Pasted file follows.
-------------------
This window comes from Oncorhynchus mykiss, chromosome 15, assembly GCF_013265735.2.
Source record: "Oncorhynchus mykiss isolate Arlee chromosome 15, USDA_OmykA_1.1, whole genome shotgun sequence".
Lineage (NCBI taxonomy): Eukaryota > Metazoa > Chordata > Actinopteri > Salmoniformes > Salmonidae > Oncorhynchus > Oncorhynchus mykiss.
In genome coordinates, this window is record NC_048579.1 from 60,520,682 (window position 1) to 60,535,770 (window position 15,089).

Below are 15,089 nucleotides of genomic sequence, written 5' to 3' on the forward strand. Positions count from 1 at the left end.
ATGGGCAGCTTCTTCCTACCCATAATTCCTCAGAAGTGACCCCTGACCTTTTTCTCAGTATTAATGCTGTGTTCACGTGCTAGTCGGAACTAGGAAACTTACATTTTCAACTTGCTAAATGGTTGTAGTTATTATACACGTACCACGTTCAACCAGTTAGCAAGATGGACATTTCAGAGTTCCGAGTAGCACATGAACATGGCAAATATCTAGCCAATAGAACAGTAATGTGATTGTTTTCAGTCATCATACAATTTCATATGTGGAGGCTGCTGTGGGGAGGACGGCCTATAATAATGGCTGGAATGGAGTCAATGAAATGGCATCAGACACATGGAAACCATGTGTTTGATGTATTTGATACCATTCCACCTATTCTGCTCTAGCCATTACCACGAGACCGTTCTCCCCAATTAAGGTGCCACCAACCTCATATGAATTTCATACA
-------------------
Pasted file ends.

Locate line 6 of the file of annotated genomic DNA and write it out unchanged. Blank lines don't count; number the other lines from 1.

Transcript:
ATGGGCAGCTTCTTCCTACCCATAATTCCTCAGAAGTGACCCCTGACCTTTTTCTCAGTATTAATGCTGTGTTCACGTGCTAGTCGGAACTAGGAAACTTACATTTTCAACTTGCTAAATGGTTGTAGTTATTATACACGTACCACGTTCAACCAGTTAGCAAGATGGACATTTCAGAGTTCCGAGTAGCACATGAACATGGCAAATATCTAGCCAATAGAACAGTAATGTGATTGTTTTCAGTCATCATACAATTTCATATGTGGAGGCTGCTGTGGGGAGGACGGCCTATAATAATGGCTGGAATGGAGTCAATGAAATGGCATCAGACACATGGAAACCATGTGTTTGATGTATTTGATACCATTCCACCTATTCTGCTCTAGCCATTACCACGAGACCGTTCTCCCCAATTAAGGTGCCACCAACCTCATATGAATTTCATACA